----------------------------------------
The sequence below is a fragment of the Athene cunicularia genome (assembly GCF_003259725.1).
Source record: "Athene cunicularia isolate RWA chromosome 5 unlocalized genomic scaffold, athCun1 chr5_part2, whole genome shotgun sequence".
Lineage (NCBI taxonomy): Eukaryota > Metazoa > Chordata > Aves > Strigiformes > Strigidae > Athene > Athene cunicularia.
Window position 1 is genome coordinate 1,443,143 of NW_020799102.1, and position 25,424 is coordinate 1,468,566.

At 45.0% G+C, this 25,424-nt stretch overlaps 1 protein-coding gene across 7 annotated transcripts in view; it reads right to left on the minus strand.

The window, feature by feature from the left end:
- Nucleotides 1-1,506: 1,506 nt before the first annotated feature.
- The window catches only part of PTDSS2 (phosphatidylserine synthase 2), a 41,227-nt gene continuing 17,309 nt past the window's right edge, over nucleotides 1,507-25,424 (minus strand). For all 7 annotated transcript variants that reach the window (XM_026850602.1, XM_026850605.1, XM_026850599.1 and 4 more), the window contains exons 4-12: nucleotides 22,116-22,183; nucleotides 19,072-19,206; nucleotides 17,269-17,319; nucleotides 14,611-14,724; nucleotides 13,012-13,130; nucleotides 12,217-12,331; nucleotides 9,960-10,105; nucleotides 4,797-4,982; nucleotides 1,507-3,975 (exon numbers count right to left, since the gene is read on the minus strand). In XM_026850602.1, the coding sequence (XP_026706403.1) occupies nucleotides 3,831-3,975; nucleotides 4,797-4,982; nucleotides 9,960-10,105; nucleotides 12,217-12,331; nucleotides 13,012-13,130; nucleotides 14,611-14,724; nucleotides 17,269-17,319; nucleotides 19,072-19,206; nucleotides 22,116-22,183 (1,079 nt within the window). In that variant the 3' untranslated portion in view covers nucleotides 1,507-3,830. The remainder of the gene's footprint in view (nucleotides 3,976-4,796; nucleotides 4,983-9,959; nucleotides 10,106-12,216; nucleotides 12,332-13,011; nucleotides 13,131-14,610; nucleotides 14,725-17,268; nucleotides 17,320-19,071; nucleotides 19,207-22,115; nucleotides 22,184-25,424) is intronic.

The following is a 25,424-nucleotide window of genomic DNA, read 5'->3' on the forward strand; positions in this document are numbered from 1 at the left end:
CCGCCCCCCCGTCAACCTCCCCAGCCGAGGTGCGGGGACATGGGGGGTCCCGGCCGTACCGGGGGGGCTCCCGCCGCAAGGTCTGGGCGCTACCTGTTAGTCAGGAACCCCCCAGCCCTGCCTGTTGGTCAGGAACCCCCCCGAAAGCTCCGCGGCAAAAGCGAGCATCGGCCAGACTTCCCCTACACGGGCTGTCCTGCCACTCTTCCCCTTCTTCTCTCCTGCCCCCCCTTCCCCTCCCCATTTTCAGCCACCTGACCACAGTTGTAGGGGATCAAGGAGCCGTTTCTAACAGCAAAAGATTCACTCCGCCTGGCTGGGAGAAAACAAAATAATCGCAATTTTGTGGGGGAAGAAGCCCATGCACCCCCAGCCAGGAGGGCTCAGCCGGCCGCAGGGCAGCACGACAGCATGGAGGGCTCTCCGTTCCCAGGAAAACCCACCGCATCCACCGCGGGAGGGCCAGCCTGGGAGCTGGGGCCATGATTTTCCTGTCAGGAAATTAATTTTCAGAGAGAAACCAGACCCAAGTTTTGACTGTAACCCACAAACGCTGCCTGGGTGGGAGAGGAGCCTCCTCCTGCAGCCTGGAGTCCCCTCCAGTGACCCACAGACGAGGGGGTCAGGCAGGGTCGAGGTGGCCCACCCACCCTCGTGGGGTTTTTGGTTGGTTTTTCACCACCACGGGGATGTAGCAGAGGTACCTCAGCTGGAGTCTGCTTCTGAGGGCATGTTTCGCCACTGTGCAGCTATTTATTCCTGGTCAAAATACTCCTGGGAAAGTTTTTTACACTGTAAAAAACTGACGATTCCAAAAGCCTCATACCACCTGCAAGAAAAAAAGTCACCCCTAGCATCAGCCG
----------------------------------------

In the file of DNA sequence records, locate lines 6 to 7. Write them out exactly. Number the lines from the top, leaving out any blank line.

The window, feature by feature from the left end:
- Nucleotides 1-1,506: 1,506 nt before the first annotated feature.